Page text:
I have had my share of point and shoot cameras and since I’ve gone to a Digital SLR (DSLR) camera, I really don’t spend much time (hardly any) using point and shoot cameras any more. However, there are times when carrying a big camera around just isn’t fun or convenient. So I set out to find a really good point and shoot camera that would give me decent images.
Where I’ve come from
My last "pocket" point and shoot camera was the Minolta DiMAGE Xt and while this camera was a break-through in small sized cameras when it came out, the image quality just never impressed me. So consequently I never really used it much. I then thought I had struck gold with my waterproof Olympus camera and while it does take decent shots and is waterproof and shock resistant It bugs me to no end that it uses xD cards. Since going to SD cards with my Nikon D80 and using the SanDisk Ultra II SD Plus USB cards, I just don’t want to have to use a card reader any more. So I was back in the market for a point and shoot that not only took great images, but used SD cards (like the majority of point and shoot cameras out there these days).
I’ve always bought Canon point and shoot cameras for my family members and I thought to myself it’s time that I started looking for a Canon for myself.
While I was in Montana attending a meeting, a colleague passed me her Canon 800 IS and asked me to take a picture of her and the two people sitting next to her. When I raised the camera to take the picture I was stunned to see 3 little squares start moving around on the screen and lock in on their faces. The Canon 800 IS has "Face Detection." I’ve never seen this in a camera before. I knew the software existed because it exists in Adobe Photoshop Elements. However, I didn’t know that it had made its way into cameras. With this technology the camera uses the face(s) to adjust the exposure of the rest of the image. So without having to go into manual mode or depend on an Auto mode you get great people shots every time. The quality was simply AMAZING! I was sold! I said to myself that this is my next camera. The "IS" stands for Image Stabilized" and Canon is known for its great image stabilization features. When I got home and did some research I found that I had a choice between the Canon Powershot SD800 IS and the Canon Powershot SD850 IS. The biggest difference is that the SD850 IS is 8 megapixels and the SD800 IS is 7.1 megapixels. There is also a difference in focal length and the 850 is slightly faster in shooting speed. So figuring that I don’t buy point and shoot cameras that often, I went with the Powershot SD850 IS.
The SD850 IS also has a 16:9 widescreen shooting mode, 6 movie modes, various white balance modes including a Custom setting and a 4x optical zoom.
Face Detection at work on the SD850 IS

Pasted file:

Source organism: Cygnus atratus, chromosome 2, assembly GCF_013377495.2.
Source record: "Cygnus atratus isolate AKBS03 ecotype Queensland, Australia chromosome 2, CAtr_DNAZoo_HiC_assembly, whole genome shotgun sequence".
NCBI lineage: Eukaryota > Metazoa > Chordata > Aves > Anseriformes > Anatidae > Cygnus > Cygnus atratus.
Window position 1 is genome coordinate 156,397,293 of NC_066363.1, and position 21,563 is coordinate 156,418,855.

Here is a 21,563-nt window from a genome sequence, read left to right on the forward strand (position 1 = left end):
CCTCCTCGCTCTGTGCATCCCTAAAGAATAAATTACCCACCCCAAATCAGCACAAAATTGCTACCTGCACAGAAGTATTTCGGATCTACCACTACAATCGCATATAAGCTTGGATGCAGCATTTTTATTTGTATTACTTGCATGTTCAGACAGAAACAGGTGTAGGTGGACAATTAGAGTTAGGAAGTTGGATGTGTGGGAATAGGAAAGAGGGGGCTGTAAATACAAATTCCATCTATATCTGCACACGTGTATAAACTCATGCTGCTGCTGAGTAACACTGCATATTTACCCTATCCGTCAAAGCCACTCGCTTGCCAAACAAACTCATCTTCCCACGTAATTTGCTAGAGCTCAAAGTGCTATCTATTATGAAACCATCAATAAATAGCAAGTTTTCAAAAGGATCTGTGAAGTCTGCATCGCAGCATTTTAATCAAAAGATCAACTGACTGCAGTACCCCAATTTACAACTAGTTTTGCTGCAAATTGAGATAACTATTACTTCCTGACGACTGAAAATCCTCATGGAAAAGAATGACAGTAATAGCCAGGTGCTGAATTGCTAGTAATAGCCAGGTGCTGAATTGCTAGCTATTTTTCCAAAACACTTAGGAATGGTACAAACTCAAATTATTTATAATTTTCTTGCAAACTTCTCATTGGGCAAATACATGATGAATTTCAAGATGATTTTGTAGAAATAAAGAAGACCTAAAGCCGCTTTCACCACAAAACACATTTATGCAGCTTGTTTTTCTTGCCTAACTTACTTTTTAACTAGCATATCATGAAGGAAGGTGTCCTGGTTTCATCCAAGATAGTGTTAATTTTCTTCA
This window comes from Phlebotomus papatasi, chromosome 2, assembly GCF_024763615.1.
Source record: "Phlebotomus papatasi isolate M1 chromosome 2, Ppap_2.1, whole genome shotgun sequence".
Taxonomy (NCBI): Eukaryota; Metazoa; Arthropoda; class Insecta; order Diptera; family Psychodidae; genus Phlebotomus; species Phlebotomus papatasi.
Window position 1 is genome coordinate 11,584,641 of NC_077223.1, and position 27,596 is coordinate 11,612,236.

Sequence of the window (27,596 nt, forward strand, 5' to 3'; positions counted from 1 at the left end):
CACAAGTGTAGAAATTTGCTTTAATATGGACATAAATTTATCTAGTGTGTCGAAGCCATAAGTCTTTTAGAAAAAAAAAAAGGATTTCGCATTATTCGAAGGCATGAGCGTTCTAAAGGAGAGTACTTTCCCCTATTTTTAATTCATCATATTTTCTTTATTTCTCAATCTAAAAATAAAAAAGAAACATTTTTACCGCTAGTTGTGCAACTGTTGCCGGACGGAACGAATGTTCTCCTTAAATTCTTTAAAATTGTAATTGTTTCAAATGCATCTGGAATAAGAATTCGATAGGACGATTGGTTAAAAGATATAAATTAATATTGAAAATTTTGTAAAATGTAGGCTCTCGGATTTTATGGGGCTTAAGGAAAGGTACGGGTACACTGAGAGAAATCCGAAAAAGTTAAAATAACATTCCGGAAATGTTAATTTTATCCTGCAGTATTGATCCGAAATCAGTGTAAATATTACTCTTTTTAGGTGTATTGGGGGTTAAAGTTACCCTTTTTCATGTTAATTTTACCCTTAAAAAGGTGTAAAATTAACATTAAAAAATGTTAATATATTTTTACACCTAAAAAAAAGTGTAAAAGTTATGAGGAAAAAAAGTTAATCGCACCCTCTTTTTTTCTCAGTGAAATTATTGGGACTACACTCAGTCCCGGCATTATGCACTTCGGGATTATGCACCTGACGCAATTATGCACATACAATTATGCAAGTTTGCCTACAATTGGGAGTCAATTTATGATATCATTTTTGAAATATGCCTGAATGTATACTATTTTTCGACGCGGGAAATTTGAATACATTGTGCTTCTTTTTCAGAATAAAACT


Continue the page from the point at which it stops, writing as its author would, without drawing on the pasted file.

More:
The beauty of a point and shoot camera is that in most cases you turn it on, point and shoot. However, since I’m now so used to shooting with a DSLR, this whole "let the camera do everything" approach is kind of unsettling. I’m looking for ISO settings, shutter speeds, white balance, etc. It took me a minute to realize that the Powershot SD850 IS has a "Manual" mode right on the dial. Once I switched to it, I was in control of my settings. Now keep in mind, I don’t plan on doing a lot of shooting in Manual mode as that defeats the use of a "point and shoot" camera, however, I just wanted to know that I have the option and where to set my own settings if the shot demands it. I found everything I wanted at first glance except shutter speed. I’m not sure if I can set the shutter speed on this camera or not, but that’s not a big deal for me with this camera anyway. Even with my DSLR I shoot in Aperture Priority Mode most of the time anyway letting the camera set the shutter speed.
shot in Auto mode, ISO 200 with no flash
shot in manual mode, ISO 400, no flash. With the higher ISO there is more noise as you would expect.
The Bottom Line
You simply can’t go wrong with Canon’s line of Powershot cameras. If you’re looking for a GREAT point and shoot camera, I would definitely check them out. I guess my only complaint is that this camera offers so many features that the menus can be a bit daunting. Canon uses icons to represent most of the features. Once you learn what those icons mean you’re good to go. However, for a camera that I only plan to use occasionally, I may not remember where a certain feature is. I like the way Olympus provides a complete description of any feature or mode at the push of a button. Canon could really stand to copy this feature. However, with that said, the SD 850 IS will be a permanent fixture in my travel bag.
If you want a more exhaustive review of this camera or any other cameras for that matter, more sample shots, etc. head over to Steve’s Digi-cams Reviews. They do a great job taking cameras through their paces! I got the Powershot SD850 IS at B&H Photo for $345.